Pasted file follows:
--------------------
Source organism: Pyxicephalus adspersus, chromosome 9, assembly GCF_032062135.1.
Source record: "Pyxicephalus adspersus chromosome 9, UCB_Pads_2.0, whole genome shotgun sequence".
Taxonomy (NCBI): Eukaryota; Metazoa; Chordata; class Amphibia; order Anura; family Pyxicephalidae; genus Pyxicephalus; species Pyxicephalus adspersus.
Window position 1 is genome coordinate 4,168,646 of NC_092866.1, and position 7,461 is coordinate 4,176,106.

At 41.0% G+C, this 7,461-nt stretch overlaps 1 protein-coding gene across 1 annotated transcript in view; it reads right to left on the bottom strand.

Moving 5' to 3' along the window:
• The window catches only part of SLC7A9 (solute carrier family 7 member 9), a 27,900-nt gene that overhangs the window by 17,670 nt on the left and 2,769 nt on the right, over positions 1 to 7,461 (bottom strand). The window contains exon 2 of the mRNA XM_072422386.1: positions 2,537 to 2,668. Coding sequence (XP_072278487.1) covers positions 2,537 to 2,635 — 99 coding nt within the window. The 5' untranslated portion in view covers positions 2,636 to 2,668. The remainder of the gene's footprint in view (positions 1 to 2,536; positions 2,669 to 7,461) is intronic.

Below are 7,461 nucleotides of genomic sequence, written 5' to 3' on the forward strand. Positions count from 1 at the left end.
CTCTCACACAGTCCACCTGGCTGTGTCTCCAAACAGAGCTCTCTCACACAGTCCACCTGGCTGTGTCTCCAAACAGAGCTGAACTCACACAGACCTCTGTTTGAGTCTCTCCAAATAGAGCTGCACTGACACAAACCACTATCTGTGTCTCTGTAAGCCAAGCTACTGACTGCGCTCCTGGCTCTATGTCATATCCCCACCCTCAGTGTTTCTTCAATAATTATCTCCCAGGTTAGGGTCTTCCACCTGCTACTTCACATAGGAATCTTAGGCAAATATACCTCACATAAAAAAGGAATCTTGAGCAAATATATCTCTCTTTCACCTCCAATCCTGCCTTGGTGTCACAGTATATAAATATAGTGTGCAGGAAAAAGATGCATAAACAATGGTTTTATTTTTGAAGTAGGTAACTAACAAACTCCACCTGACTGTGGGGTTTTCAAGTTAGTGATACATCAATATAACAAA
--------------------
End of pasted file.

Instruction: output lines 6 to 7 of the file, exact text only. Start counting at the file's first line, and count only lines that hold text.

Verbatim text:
Moving 5' to 3' along the window:
• The window catches only part of SLC7A9 (solute carrier family 7 member 9), a 27,900-nt gene that overhangs the window by 17,670 nt on the left and 2,769 nt on the right, over positions 1 to 7,461 (bottom strand). The window contains exon 2 of the mRNA XM_072422386.1: positions 2,537 to 2,668. Coding sequence (XP_072278487.1) covers positions 2,537 to 2,635 — 99 coding nt within the window. The 5' untranslated portion in view covers positions 2,636 to 2,668. The remainder of the gene's footprint in view (positions 1 to 2,536; positions 2,669 to 7,461) is intronic.